I wonder if there is a way to describe the reflection of the sun on the head of a pin? To this end, the photographs on this site are documentary. They attempt to be sympathetic and incisive studies of the commonplace–from outside in to inside out. My hope is that they are truthful realizations of memory, of spirit and perception.
Jan C. Almquist (b. 1958) is a photographer, designer and writer. He is recognized by leading professional organizations and publications worldwide for his contributions to both design and photography. He has participated in numerous solo and group shows and his work is in corporate and private art collections. Jan’s work is in the permanent collections of The Library of Congress, Washington, DC, the Graphic Design Collection of the National Design Archive at Rochester Institute of Technology, New York, USA, and the Museum of Applied Arts in Brno, Czech Republic.
Jan currently holds an adjunct professorship in the graphic design department at The University of the Arts, Philadelphia (formerly the Philadelphia College of Art), where he has taught part-time since 1985. Many of the courses Jan has been called upon to teach have involved the development of unique and experimental curricula.
Jan studied at the University of Connecticut, Storrs; holds a BFA with honors in graphic design and photography from the Philadelphia College of Art (now The University of the Arts) and an MJ in journalism and communication theory from Temple University, Klein College of Media and Communication.
From Wind Challenge 1 at Fleisher Art Memorial - 2017
Remember what you have seen,
Because everything forgotten
Returns to the circling winds.1
My images are about recollections of the natural world post impressions.
My most recent images are, put simply, photographs of drawings. Each drawing becomes the basis for each set-up environment. By freezing the drawing in time and space with light that goes beyond a purely descriptive scheme I create an alternative view that attempts to expand the base media.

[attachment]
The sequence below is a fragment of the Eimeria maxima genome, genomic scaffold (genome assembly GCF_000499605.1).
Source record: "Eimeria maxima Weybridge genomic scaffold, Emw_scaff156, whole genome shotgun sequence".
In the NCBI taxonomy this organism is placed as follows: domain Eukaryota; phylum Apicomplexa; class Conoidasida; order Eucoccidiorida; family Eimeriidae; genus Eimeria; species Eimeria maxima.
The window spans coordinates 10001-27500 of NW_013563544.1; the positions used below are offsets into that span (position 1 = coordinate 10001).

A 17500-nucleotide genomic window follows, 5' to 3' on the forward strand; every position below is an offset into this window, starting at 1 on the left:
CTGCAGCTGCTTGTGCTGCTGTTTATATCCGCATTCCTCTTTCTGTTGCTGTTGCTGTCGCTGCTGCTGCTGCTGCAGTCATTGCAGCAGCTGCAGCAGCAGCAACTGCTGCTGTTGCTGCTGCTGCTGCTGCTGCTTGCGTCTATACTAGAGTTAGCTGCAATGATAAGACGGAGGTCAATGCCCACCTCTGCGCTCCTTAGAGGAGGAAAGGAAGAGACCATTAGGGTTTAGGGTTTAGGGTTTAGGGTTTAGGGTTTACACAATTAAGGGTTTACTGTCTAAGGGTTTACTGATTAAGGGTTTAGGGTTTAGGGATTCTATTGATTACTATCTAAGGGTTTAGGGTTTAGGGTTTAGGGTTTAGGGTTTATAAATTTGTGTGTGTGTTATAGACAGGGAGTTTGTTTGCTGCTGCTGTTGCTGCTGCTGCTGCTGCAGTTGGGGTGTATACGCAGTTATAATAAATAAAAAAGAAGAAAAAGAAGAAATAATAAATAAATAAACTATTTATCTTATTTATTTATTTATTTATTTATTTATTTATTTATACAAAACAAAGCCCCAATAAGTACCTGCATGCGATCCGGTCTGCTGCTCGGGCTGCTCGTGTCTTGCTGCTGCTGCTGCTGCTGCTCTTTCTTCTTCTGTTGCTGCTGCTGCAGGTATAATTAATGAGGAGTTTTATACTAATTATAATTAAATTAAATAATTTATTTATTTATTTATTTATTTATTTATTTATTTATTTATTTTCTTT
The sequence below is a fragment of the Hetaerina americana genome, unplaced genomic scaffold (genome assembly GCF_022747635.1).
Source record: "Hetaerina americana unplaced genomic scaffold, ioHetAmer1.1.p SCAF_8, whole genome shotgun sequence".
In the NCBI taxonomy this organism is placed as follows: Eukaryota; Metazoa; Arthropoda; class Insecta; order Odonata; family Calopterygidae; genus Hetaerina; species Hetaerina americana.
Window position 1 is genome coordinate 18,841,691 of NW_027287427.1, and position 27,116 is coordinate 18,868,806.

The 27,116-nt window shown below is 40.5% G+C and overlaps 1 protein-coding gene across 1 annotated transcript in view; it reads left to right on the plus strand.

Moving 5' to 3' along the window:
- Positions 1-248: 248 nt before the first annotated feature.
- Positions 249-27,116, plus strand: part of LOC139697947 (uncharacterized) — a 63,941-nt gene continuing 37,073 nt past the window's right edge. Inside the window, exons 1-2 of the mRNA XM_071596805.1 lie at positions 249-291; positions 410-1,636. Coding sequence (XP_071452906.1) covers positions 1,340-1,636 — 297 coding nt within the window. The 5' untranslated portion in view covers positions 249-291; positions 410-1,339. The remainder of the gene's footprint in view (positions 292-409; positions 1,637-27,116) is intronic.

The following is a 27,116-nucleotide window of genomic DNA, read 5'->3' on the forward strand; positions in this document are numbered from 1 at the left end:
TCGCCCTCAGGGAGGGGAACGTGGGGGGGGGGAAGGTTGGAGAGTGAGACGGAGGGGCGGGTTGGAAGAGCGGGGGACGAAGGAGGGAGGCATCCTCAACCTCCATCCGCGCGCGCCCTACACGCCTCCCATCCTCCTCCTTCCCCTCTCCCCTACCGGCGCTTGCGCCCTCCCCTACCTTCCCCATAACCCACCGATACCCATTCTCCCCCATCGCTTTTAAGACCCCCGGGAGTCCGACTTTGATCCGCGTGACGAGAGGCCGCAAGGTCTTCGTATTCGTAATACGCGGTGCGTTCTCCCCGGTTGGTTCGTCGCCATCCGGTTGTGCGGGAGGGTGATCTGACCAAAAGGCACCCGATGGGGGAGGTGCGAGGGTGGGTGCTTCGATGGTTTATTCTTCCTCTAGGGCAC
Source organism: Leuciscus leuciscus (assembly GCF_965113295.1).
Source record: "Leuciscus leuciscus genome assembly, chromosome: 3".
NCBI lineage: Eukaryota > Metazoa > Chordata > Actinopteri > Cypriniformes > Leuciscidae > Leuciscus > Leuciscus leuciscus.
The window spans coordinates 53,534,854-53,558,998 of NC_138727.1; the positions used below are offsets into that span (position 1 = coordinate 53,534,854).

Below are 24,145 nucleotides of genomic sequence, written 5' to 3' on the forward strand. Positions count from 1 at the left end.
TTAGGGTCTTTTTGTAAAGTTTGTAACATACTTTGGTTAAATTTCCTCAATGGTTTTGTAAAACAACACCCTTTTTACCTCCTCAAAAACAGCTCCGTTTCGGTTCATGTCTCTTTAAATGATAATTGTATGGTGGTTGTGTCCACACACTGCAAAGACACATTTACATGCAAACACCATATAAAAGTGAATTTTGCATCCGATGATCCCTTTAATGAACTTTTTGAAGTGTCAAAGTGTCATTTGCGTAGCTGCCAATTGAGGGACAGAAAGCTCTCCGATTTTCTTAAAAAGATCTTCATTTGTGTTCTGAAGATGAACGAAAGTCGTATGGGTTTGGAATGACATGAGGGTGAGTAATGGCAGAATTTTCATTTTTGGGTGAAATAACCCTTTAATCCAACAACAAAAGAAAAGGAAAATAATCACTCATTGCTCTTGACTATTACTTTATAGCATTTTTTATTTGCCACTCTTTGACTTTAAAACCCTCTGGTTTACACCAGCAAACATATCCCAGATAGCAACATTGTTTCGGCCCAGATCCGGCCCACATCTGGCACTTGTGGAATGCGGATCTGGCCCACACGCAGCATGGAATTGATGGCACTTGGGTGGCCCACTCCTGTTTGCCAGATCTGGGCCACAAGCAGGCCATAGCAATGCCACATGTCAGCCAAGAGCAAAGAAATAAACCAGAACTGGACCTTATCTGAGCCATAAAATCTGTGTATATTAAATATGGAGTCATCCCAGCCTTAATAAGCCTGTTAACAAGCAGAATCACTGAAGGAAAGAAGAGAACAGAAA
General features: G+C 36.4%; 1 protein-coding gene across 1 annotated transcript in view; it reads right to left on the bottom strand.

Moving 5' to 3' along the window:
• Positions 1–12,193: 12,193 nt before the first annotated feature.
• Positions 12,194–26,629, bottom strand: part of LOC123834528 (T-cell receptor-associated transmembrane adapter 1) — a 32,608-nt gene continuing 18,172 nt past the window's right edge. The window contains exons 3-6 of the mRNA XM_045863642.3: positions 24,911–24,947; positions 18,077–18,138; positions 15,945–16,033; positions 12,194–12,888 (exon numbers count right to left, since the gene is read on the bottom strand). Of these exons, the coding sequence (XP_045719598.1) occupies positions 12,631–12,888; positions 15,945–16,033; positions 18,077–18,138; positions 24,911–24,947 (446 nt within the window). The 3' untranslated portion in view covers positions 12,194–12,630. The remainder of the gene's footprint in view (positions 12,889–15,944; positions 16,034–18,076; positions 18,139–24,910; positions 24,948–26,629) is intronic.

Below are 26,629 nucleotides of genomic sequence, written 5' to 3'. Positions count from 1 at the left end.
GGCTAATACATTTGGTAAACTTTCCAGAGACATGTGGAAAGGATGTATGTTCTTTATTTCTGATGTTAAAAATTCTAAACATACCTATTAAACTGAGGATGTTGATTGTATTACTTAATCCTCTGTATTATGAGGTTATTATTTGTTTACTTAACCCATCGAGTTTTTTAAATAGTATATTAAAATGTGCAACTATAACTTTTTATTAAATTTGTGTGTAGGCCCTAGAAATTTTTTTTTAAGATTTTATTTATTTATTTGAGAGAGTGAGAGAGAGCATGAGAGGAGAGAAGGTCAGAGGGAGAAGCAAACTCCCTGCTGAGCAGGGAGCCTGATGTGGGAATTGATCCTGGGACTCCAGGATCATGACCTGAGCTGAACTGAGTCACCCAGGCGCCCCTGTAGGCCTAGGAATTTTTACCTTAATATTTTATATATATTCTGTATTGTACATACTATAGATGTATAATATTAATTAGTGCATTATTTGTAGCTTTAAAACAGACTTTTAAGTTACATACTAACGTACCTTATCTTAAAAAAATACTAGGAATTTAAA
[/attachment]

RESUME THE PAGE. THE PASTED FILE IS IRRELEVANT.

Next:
I am intrigued with the environment in which a work of art exists. It resides in a certain space, lighted in a certain way which all contribute to the way it’s perceived. I am, by arranging and lighting the drawings, controlling that environment to a certain degree.
These works attempt to blur the lines between media, between representation and abstraction, and between taking and making.
The drawings are discarded and the end result is a photographic print prepared without digital manipulation.
1. Least Heat-Moon, William (1982). Blue Highways, A Journey Into America (Lines from a Navajo Wind Chant found on the endpage) New York, NY: Little, Brown and Company
healing on the home front
In the US, roughly 12 million people require some form of home health care, with costs surpassing $72.2 billion. However, the quiet, daily heroism that happens in the homes of chronic patients often goes unseen and unheard. As part of aajdesign’s identity transition for Bayada Home Health Care, we conceptualized and initiated a project that provides an insider view of what happens when healing takes place in the comfort and dignity of home.
Photographer and aajdesign Principal Jan C. Almquist and writer Ann de Forest traveled to 24 homes — of patients and their caregivers. The result is a stunning book of portraits, profiles, and documentary photographs that reveal the care and dedication that enable each patient to live their most fulfilled life.